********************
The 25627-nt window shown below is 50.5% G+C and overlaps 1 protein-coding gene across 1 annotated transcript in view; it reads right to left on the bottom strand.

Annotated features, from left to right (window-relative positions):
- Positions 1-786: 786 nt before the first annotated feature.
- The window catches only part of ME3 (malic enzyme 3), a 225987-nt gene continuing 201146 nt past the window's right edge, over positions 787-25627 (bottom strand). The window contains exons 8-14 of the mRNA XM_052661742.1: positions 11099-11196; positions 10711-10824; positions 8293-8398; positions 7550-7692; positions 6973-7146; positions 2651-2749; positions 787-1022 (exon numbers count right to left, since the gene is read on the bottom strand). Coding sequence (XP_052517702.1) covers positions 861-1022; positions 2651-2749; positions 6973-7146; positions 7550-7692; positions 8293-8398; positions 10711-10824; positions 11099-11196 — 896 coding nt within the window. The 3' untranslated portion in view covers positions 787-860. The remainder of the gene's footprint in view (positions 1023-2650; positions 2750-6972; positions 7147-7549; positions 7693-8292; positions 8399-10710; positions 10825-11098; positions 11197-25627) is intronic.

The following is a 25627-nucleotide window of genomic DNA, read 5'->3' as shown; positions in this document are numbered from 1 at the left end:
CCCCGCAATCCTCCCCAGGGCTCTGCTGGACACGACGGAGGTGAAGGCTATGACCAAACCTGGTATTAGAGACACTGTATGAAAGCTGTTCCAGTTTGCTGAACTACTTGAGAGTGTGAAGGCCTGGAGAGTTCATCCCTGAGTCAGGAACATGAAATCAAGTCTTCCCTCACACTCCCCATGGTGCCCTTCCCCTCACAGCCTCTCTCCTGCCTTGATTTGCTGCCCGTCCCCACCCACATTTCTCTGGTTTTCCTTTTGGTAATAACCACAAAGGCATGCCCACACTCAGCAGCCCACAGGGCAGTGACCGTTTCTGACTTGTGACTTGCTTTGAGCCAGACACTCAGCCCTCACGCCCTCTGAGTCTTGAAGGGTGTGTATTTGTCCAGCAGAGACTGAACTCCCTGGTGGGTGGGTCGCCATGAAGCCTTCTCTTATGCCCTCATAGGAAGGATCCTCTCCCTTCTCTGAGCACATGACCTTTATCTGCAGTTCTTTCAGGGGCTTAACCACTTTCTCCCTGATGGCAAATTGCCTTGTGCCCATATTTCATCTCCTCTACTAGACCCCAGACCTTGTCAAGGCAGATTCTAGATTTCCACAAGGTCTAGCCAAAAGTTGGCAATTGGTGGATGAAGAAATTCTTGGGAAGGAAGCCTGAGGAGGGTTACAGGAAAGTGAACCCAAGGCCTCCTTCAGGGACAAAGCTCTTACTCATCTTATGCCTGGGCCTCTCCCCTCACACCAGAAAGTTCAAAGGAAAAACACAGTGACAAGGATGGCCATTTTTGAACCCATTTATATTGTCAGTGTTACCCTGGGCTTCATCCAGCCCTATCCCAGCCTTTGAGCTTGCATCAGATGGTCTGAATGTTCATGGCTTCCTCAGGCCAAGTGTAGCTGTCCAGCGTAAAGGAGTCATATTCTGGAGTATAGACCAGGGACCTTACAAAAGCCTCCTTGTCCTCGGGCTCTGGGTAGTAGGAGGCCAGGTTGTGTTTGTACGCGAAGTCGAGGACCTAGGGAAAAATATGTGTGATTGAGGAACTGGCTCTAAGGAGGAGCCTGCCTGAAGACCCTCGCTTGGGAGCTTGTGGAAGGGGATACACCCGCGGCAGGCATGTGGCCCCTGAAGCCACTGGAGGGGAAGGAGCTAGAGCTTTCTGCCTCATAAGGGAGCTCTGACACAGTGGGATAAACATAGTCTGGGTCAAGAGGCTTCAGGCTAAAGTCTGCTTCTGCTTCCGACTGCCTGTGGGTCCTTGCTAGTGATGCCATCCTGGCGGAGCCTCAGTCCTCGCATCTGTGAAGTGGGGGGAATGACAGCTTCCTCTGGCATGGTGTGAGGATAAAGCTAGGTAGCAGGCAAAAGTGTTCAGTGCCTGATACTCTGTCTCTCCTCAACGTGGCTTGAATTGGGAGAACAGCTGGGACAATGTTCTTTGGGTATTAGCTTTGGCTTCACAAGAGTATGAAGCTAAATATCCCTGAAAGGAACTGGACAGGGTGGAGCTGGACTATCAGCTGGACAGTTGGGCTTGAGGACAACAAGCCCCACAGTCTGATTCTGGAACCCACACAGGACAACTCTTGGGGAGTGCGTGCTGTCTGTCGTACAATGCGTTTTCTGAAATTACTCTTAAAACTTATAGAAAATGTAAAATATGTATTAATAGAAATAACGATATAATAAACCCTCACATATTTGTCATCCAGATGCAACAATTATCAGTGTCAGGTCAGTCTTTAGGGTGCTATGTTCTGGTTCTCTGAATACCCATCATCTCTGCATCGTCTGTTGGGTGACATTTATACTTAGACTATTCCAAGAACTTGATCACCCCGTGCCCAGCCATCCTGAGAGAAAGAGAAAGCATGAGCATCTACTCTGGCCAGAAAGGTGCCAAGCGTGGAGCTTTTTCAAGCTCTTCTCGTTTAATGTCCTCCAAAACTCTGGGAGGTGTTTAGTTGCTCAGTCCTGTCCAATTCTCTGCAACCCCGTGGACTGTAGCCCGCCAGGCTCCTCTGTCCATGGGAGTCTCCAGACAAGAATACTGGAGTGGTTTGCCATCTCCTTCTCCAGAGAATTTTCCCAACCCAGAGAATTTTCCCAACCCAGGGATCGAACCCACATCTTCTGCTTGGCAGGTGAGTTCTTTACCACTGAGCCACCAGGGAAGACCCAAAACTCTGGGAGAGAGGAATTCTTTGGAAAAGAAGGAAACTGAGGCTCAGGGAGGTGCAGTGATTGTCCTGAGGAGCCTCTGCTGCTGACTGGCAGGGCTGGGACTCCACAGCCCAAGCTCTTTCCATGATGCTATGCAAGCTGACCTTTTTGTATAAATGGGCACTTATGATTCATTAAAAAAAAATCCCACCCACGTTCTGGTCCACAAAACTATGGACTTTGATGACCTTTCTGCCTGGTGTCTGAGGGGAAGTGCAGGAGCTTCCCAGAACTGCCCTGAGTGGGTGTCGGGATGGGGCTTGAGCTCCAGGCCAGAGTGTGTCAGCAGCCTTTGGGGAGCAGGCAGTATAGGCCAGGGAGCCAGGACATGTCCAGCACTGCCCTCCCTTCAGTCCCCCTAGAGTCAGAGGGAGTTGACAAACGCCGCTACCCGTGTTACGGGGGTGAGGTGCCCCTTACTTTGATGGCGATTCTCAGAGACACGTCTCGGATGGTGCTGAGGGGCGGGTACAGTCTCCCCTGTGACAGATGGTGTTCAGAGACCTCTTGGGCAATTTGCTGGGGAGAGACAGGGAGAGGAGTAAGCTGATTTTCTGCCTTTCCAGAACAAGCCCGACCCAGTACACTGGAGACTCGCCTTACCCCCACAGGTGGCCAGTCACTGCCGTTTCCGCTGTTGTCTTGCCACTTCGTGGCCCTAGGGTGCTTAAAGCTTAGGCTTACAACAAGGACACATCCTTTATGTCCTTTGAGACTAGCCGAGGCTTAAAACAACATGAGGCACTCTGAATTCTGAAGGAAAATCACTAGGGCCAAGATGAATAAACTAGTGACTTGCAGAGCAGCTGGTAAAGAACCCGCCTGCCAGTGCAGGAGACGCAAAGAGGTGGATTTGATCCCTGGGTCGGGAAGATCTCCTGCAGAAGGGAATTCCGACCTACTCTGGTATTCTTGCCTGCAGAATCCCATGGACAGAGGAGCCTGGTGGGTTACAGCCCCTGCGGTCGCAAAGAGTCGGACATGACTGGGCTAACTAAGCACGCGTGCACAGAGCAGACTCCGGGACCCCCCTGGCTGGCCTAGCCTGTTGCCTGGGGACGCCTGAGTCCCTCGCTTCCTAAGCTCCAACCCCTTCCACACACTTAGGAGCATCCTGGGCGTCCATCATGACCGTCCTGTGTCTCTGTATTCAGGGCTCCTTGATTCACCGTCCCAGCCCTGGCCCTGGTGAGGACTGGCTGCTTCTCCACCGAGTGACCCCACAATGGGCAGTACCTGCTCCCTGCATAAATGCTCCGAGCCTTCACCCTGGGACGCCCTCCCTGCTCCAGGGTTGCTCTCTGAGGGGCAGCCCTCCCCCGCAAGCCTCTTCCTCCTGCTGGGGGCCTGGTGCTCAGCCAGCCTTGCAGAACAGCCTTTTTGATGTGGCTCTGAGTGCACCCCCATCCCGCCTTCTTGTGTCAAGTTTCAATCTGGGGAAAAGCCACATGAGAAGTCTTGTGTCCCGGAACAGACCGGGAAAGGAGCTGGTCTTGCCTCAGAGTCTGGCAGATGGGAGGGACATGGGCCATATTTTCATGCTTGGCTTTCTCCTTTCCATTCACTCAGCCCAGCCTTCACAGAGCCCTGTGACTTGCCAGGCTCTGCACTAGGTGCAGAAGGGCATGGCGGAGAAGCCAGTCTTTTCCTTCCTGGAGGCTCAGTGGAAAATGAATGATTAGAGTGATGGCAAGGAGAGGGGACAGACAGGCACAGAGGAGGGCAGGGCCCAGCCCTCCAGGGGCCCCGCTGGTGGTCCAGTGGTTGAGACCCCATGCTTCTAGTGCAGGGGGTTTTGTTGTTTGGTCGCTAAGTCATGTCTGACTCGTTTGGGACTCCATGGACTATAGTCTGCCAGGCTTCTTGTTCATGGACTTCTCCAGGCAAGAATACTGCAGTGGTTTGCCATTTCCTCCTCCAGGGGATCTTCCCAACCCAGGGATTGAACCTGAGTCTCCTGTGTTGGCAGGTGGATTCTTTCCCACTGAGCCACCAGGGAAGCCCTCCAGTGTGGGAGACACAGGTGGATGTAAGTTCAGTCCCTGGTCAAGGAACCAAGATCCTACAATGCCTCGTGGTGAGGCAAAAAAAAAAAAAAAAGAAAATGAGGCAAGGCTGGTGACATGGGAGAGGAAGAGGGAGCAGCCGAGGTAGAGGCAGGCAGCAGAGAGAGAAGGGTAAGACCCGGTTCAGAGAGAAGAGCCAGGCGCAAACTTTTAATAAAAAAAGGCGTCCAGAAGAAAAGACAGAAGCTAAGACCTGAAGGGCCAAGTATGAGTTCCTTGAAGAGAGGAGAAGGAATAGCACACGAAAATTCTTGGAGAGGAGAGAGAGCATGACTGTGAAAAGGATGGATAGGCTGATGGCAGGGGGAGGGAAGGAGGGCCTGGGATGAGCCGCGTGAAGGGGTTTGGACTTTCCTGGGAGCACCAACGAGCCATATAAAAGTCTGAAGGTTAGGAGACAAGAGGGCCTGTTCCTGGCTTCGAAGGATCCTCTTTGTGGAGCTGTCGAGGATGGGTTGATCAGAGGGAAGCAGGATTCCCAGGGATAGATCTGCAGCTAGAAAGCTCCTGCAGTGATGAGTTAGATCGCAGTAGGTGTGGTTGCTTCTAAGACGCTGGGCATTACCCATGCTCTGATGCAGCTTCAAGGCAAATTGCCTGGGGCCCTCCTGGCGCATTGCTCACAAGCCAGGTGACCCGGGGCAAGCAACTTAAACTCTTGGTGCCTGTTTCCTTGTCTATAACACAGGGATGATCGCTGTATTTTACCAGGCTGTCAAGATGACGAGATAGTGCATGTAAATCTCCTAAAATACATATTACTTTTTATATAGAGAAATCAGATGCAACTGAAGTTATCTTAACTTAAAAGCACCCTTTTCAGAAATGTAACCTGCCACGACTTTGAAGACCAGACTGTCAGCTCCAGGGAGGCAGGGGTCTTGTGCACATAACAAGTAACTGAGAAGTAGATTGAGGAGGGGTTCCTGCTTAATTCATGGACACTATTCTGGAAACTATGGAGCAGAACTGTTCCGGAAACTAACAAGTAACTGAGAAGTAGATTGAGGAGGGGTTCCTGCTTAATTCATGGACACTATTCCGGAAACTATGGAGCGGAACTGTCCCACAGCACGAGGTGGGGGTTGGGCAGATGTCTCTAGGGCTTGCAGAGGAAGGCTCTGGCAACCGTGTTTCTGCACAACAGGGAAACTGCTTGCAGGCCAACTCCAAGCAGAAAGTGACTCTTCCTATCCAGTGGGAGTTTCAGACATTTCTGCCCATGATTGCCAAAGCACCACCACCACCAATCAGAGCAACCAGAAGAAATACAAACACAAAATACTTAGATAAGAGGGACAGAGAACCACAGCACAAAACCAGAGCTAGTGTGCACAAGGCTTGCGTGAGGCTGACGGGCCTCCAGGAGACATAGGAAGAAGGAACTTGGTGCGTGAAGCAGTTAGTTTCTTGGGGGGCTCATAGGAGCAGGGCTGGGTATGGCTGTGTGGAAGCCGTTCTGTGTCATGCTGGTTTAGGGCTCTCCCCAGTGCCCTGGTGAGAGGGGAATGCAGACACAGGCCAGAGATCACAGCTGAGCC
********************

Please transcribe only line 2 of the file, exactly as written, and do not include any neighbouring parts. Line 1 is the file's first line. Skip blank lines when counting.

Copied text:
Annotated features, from left to right (window-relative positions):